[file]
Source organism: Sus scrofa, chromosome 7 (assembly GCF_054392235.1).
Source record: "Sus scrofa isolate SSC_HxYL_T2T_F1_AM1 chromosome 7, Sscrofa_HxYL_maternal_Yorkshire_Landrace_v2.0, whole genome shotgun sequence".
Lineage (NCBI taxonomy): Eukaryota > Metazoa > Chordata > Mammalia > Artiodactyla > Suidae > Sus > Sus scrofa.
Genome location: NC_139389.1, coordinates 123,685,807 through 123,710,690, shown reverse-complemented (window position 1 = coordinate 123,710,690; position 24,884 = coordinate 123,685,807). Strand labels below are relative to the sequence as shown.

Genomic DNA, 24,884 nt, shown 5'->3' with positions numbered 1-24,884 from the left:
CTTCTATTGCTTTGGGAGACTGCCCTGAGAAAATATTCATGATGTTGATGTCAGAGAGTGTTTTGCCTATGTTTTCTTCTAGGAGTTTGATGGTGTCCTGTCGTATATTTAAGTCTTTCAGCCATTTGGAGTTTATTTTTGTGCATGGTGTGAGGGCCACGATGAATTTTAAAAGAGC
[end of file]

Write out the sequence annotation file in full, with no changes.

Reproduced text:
Source organism: Sus scrofa, chromosome 7 (assembly GCF_054392235.1).
Source record: "Sus scrofa isolate SSC_HxYL_T2T_F1_AM1 chromosome 7, Sscrofa_HxYL_maternal_Yorkshire_Landrace_v2.0, whole genome shotgun sequence".
Lineage (NCBI taxonomy): Eukaryota > Metazoa > Chordata > Mammalia > Artiodactyla > Suidae > Sus > Sus scrofa.
Genome location: NC_139389.1, coordinates 123,685,807 through 123,710,690, shown reverse-complemented (window position 1 = coordinate 123,710,690; position 24,884 = coordinate 123,685,807). Strand labels below are relative to the sequence as shown.

Genomic DNA, 24,884 nt, shown 5'->3' with positions numbered 1-24,884 from the left:
CTTCTATTGCTTTGGGAGACTGCCCTGAGAAAATATTCATGATGTTGATGTCAGAGAGTGTTTTGCCTATGTTTTCTTCTAGGAGTTTGATGGTGTCCTGTCGTATATTTAAGTCTTTCAGCCATTTGGAGTTTATTTTTGTGCATGGTGTGAGGGCCACGATGAATTTTAAAAGAGC